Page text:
Tuesday 21 May 2013

The Elf-Cattle of Caithness

I was going through some of my old emails when I came across this old newspaper clipping. I had found it as part of my earlier research into my book "The Water Horses of Loch Ness" but had not used it. So now is a good time a time as any to look at it. It is taken from the John O' Groats Journal dated the 31st December 1852.

Our story concerns a type of loch beast called the Water Bull of which Loch Ness itself was reputed to host one. However, this story is set in Caithness, the northernmost part of mainland Scotland (the green tip on our map below).

The lochs in question are not named, though my own research unearthed only one monster loch in Caithness and that is Loch Na Cloiche. Whether this was in mind or not, the elf-cattle pretty much follow the Water Bull type in inter breeding with land cattle but keep their abode in the waters of the loch. Other sources tell us that the hybrid product of land cows and water bulls were called "corcach" in the Gaelic whilst the aquatic beasts themselves were more docile than their more fearsome counterparts, the Water Horse and Kelpie.

The other interesting term is "elf-cattle" and one wonders if the locals were attempting to envisage a parallel world of creatures to those in the natural world. Just as there was the Cu-Sith or fairy-dog and the feline Cat Sith, was there also equivalent livestock in Scottish lochs?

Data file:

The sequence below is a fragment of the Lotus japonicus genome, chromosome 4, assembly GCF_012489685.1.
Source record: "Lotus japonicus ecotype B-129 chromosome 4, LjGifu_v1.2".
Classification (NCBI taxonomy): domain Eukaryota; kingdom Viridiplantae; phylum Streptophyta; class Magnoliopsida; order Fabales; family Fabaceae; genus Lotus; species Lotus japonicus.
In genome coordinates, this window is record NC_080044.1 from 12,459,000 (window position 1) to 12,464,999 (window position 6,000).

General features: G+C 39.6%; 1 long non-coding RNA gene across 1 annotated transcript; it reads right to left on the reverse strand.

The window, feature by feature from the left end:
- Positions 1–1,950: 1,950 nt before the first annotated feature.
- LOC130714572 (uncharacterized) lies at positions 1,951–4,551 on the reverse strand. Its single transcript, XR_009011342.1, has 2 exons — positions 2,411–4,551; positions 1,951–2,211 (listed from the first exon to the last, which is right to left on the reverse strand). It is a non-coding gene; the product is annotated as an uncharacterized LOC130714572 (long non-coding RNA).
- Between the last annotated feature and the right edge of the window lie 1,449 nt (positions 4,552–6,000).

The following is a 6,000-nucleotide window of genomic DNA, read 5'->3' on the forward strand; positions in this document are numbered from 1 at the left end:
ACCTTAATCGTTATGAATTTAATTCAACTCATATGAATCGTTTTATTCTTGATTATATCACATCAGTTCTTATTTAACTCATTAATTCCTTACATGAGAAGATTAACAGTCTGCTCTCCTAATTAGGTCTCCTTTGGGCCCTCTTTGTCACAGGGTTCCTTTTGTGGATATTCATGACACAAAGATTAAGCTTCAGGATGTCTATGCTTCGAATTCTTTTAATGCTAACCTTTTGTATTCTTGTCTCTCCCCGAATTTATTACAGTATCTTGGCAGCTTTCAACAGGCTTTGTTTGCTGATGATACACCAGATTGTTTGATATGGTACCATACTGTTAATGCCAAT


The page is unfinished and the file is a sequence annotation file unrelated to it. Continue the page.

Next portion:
Finally, you may wonder what the author means by the "much maligned development hypothesis"? It is in fact a precursor to Darwin's theory of evolution by natural selection and pre-dates it by over ten years. You can read more about it here. As it turns out, the author of the article was arguing that the mythical beast may actually have some basis in the idea that a creature had developed in the Highland lochs from a more humble fish form.


  1. I do wonder if legendary creatures are entirely of the mind of the inhabitants, or are based on something real. I would certainly agree with you that the kelpie and water horse legends are probably based on real creatures. It is interesting that between Ness and Morar, at least 3 separate creature types have been reported in modern times. The long necked creature, the lizard type creature (reported at Morar and by the diver at Ness in the 1880s), and the 'Fordyce' creature. Maybe having at least 3 cryptids stretches things a little far, but maybe these, and other legends and apparitions, come from the same place.

  2. By council ordanance,lochs are limited to only 1 type of monster.